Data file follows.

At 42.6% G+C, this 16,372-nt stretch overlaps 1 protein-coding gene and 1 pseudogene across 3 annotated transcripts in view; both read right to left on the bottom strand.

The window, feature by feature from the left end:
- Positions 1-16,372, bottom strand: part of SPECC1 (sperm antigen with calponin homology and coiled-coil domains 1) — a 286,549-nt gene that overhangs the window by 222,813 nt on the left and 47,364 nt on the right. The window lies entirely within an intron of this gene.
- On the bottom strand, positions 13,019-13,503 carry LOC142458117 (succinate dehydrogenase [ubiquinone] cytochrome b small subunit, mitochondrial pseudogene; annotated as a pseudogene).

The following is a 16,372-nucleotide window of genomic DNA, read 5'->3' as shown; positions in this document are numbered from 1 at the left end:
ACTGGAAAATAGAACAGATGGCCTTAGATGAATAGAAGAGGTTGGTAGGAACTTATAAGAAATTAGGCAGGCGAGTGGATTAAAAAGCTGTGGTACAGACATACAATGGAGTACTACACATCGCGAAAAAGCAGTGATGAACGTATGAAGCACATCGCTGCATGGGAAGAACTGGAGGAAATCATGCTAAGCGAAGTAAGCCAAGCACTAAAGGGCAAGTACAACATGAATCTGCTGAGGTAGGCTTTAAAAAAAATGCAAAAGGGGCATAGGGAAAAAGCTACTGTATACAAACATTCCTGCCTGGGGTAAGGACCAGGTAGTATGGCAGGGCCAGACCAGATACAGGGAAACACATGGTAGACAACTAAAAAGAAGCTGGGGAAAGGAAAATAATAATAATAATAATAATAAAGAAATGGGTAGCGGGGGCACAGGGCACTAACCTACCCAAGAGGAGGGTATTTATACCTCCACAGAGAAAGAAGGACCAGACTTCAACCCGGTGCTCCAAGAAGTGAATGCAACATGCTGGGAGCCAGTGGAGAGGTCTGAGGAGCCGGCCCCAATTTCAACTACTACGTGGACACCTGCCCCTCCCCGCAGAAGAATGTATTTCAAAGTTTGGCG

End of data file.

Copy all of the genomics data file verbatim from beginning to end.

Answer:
At 42.6% G+C, this 16,372-nt stretch overlaps 1 protein-coding gene and 1 pseudogene across 3 annotated transcripts in view; both read right to left on the bottom strand.

The window, feature by feature from the left end:
- Positions 1-16,372, bottom strand: part of SPECC1 (sperm antigen with calponin homology and coiled-coil domains 1) — a 286,549-nt gene that overhangs the window by 222,813 nt on the left and 47,364 nt on the right. The window lies entirely within an intron of this gene.
- On the bottom strand, positions 13,019-13,503 carry LOC142458117 (succinate dehydrogenase [ubiquinone] cytochrome b small subunit, mitochondrial pseudogene; annotated as a pseudogene).

The following is a 16,372-nucleotide window of genomic DNA, read 5'->3' as shown; positions in this document are numbered from 1 at the left end:
ACTGGAAAATAGAACAGATGGCCTTAGATGAATAGAAGAGGTTGGTAGGAACTTATAAGAAATTAGGCAGGCGAGTGGATTAAAAAGCTGTGGTACAGACATACAATGGAGTACTACACATCGCGAAAAAGCAGTGATGAACGTATGAAGCACATCGCTGCATGGGAAGAACTGGAGGAAATCATGCTAAGCGAAGTAAGCCAAGCACTAAAGGGCAAGTACAACATGAATCTGCTGAGGTAGGCTTTAAAAAAAATGCAAAAGGGGCATAGGGAAAAAGCTACTGTATACAAACATTCCTGCCTGGGGTAAGGACCAGGTAGTATGGCAGGGCCAGACCAGATACAGGGAAACACATGGTAGACAACTAAAAAGAAGCTGGGGAAAGGAAAATAATAATAATAATAATAATAAAGAAATGGGTAGCGGGGGCACAGGGCACTAACCTACCCAAGAGGAGGGTATTTATACCTCCACAGAGAAAGAAGGACCAGACTTCAACCCGGTGCTCCAAGAAGTGAATGCAACATGCTGGGAGCCAGTGGAGAGGTCTGAGGAGCCGGCCCCAATTTCAACTACTACGTGGACACCTGCCCCTCCCCGCAGAAGAATGTATTTCAAAGTTTGGCG